To verify the merits of EHRs with structured models, we performed a paper-based survey and a focus group interview with three different groups: an EHR developer team, a pathology transcriptionist team, and a research data extraction team. The paper-based survey included questions on a 5-point Likert scale, ranging from 1 (strongly disagree) to 5 (strongly agree). The EHR developer team consisted of 10 in-house EHR developers. As shown in Figure 4 (A), the developers gave high scores (3.3 points), on average, for database assessment. Availability of data reuse received the highest score, as expected. Ease of data extraction received the lowest score owing to more complicated database queries. However, since this structured EHR requires the consideration of the parent-child relationship of clinical content models when developing templates, the usability of EHRs with structured models received the lowest score, as shown in Figure 4 (B). On the other hand, accuracy of EHR data with structured models received the highest score (4.0 points).

The EHR developer focus group interview results indicated that developers agreed with the merits of EHRs with structured templates due to data reusability. Interestingly, they felt that EHRs with structured templates can improve and standardize the process of EHR template development and reduce the overheads of EHR system management. Before adopting the structured templates, if the term in a specific template is changed, all the templates which contain the same term should be changed manually. However, by using content models in the structured template, this process can be automated. The developers worried about the overhead of EHR development caused by the complicated structure and process of structured templates. Therefore, to reduce this development overhead, only the necessary models should be developed, and the simple Entity-Value (EV) structure should be widely used, rather than the complicated Entity-Qualifier-Value (EQV) structure.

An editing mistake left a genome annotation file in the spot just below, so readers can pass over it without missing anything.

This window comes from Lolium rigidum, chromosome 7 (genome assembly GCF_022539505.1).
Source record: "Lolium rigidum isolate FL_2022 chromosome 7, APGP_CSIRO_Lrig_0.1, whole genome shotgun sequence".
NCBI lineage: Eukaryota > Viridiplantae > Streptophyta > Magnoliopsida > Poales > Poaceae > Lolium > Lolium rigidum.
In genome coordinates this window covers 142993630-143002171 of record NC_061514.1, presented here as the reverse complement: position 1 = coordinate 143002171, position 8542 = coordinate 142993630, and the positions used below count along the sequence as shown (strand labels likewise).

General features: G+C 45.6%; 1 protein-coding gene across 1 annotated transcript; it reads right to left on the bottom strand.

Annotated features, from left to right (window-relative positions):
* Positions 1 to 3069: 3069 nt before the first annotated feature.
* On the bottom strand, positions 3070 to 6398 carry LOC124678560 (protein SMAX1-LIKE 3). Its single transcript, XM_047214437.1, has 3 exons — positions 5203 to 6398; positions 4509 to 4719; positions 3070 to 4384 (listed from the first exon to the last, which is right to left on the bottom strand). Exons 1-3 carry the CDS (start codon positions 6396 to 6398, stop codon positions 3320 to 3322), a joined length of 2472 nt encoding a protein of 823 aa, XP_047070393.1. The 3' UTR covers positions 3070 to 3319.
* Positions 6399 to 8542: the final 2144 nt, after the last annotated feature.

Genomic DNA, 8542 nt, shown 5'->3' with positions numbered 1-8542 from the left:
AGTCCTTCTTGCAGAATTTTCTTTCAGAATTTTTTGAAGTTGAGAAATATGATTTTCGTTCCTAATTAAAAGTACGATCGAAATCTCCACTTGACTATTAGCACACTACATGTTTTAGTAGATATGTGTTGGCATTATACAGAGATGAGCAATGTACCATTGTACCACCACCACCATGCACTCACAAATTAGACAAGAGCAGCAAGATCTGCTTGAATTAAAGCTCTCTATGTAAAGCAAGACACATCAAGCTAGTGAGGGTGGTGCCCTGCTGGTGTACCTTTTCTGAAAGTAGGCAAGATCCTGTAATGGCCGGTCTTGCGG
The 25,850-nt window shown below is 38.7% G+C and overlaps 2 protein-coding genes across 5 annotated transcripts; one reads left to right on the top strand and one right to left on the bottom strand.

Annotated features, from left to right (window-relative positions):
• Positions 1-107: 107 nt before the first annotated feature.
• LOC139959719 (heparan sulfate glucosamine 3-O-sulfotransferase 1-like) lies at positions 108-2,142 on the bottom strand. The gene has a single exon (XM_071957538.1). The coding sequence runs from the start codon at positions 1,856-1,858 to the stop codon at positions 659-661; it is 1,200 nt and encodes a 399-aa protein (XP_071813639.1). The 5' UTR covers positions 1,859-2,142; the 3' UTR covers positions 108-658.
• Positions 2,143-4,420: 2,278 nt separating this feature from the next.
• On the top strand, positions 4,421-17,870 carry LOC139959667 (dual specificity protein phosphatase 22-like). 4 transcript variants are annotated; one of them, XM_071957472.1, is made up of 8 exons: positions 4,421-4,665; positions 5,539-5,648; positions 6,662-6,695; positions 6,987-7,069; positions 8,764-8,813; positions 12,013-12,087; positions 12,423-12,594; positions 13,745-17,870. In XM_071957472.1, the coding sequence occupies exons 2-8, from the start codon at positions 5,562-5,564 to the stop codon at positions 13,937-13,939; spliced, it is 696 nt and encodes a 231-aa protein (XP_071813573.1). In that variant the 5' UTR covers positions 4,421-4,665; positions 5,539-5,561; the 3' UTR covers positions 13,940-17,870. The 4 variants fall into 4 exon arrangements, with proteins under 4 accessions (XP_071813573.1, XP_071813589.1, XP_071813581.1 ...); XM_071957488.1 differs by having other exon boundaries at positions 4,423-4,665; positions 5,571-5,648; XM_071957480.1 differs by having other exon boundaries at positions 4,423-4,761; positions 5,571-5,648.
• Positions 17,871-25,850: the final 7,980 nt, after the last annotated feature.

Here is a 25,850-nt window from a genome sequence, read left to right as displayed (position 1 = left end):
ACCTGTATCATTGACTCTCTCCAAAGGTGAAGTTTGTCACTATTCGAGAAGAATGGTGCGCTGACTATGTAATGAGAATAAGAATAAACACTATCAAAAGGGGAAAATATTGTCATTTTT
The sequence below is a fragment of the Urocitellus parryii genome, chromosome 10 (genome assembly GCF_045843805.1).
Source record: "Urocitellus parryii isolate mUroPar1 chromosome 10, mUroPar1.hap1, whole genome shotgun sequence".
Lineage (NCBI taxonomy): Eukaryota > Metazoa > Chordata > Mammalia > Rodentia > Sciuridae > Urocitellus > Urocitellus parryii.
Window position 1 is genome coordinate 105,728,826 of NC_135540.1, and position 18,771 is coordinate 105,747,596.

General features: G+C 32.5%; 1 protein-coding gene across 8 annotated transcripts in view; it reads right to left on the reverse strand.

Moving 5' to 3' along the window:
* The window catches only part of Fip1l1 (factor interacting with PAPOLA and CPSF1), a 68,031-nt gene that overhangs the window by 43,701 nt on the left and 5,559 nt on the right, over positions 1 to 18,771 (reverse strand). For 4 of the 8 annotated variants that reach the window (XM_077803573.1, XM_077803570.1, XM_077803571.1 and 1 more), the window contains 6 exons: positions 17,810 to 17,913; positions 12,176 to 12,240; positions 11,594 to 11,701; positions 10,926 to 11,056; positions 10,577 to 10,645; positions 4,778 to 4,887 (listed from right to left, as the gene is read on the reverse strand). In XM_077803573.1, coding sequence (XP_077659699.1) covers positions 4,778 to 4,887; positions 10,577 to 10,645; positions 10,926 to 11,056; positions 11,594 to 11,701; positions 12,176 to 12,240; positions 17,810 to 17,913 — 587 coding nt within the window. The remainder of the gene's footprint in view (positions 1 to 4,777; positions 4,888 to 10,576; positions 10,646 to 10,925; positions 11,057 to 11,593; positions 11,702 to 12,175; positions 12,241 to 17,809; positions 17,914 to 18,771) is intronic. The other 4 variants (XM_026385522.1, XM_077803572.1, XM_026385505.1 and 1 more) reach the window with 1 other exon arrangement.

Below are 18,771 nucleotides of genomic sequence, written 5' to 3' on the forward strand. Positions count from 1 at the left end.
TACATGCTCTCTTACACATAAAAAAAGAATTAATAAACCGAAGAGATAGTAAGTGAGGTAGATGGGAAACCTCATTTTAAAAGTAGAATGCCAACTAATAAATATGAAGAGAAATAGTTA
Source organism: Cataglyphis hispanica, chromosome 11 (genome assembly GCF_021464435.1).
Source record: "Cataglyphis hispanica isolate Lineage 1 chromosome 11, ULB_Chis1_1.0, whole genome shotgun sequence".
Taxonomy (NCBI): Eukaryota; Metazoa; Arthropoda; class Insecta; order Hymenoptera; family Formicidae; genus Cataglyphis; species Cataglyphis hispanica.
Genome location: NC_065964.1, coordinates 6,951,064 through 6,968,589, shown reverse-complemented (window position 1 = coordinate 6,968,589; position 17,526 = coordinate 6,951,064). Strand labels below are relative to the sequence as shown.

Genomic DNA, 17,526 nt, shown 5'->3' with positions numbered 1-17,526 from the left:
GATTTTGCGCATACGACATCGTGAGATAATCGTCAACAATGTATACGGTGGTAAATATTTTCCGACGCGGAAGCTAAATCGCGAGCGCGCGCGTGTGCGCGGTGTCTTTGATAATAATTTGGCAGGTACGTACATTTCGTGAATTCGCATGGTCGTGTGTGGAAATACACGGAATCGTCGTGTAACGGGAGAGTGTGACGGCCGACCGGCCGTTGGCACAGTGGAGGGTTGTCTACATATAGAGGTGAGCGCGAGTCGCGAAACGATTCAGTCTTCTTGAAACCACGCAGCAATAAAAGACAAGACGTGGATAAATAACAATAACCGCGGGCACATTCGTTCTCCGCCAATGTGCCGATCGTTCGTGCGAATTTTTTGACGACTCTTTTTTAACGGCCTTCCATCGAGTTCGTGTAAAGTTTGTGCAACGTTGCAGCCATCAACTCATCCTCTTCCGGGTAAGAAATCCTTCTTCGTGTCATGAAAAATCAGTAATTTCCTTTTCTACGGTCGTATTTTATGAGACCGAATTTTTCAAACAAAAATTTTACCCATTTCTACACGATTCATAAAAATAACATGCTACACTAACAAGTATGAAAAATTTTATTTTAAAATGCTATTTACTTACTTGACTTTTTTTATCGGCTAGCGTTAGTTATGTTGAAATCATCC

The second focus group consisted of seven pathology transcriptionists who filled in the content of the templates based on an interpretation of pathologists’ verbal notes. They valued the content of the structured clinical templates, as shown in Figure 5. However, because of the longer data entry time, they ultimately did not want to use structured clinical templates (1.86 points). One user, however, approved of the use of structured templates despite the longer data entry time because this approach benefited all users.

The third focus group consisted of six research data extraction team members. The team consisted of two programmers, two registered nurses, and two health information managers. On average, they had more than 4 years’ experience with data extraction from EHRs. They preferred the structured clinical templates in all aspects, such as convenience of data extraction process, reduction of data extraction time, accuracy of extracted data, missing data, and overall satisfaction with structured data entry (see Figure 6).

Figure 4. Survey results from the electronic health record (EHR) developer team. Survey scores range from 1 (strongly disagree) to 5 (strongly agree). DB: database; IT: information technology; SDE: structured data entry.
View this figure
Figure 5. Survey results from the pathology transcriptionists. Survey scores range from 1 (strongly disagree) to 5 (strongly agree). SDE: structured data entry.
View this figure
Figure 6. Survey results, regarding data extraction of structured data entries (SDEs), from the data extraction team in 2017. Survey scores range from 1 (strongly disagree) to 5 (strongly agree).
View this figure